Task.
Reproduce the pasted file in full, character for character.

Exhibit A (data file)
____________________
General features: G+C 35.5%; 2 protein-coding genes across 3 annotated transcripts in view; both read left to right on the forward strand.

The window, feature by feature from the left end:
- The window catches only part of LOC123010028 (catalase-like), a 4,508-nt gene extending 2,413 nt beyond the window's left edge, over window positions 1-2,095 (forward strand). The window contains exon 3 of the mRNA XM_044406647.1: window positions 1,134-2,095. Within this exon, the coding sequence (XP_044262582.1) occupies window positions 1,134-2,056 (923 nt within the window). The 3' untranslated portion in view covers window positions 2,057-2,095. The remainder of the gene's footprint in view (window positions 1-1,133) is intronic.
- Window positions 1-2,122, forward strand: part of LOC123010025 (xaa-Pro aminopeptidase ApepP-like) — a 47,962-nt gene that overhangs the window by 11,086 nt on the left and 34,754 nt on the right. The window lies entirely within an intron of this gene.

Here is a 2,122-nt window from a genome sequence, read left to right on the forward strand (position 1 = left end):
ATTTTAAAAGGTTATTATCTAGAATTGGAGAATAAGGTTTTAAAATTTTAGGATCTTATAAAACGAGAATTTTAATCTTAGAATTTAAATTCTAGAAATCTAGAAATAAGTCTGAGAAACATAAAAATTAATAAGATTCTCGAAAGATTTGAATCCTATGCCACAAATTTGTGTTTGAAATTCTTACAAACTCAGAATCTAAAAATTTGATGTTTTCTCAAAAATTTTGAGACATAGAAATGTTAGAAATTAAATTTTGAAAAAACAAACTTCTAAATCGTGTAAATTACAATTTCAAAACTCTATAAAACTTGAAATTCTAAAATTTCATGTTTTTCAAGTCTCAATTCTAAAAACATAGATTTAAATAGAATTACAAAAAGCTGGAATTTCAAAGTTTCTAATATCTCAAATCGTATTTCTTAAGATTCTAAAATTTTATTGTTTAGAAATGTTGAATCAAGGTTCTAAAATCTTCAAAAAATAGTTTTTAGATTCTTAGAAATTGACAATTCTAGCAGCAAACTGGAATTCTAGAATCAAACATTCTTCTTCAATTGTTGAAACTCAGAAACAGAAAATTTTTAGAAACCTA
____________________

General features: G+C 35.5%; 2 protein-coding genes across 3 annotated transcripts in view; both read left to right on the forward strand.

The window, feature by feature from the left end:
- The window catches only part of LOC123010028 (catalase-like), a 4,508-nt gene extending 2,413 nt beyond the window's left edge, over window positions 1-2,095 (forward strand). The window contains exon 3 of the mRNA XM_044406647.1: window positions 1,134-2,095. Within this exon, the coding sequence (XP_044262582.1) occupies window positions 1,134-2,056 (923 nt within the window). The 3' untranslated portion in view covers window positions 2,057-2,095. The remainder of the gene's footprint in view (window positions 1-1,133) is intronic.
- Window positions 1-2,122, forward strand: part of LOC123010025 (xaa-Pro aminopeptidase ApepP-like) — a 47,962-nt gene that overhangs the window by 11,086 nt on the left and 34,754 nt on the right. The window lies entirely within an intron of this gene.

Here is a 2,122-nt window from a genome sequence, read left to right on the forward strand (position 1 = left end):
ATTTTAAAAGGTTATTATCTAGAATTGGAGAATAAGGTTTTAAAATTTTAGGATCTTATAAAACGAGAATTTTAATCTTAGAATTTAAATTCTAGAAATCTAGAAATAAGTCTGAGAAACATAAAAATTAATAAGATTCTCGAAAGATTTGAATCCTATGCCACAAATTTGTGTTTGAAATTCTTACAAACTCAGAATCTAAAAATTTGATGTTTTCTCAAAAATTTTGAGACATAGAAATGTTAGAAATTAAATTTTGAAAAAACAAACTTCTAAATCGTGTAAATTACAATTTCAAAACTCTATAAAACTTGAAATTCTAAAATTTCATGTTTTTCAAGTCTCAATTCTAAAAACATAGATTTAAATAGAATTACAAAAAGCTGGAATTTCAAAGTTTCTAATATCTCAAATCGTATTTCTTAAGATTCTAAAATTTTATTGTTTAGAAATGTTGAATCAAGGTTCTAAAATCTTCAAAAAATAGTTTTTAGATTCTTAGAAATTGACAATTCTAGCAGCAAACTGGAATTCTAGAATCAAACATTCTTCTTCAATTGTTGAAACTCAGAAACAGAAAATTTTTAGAAACCTA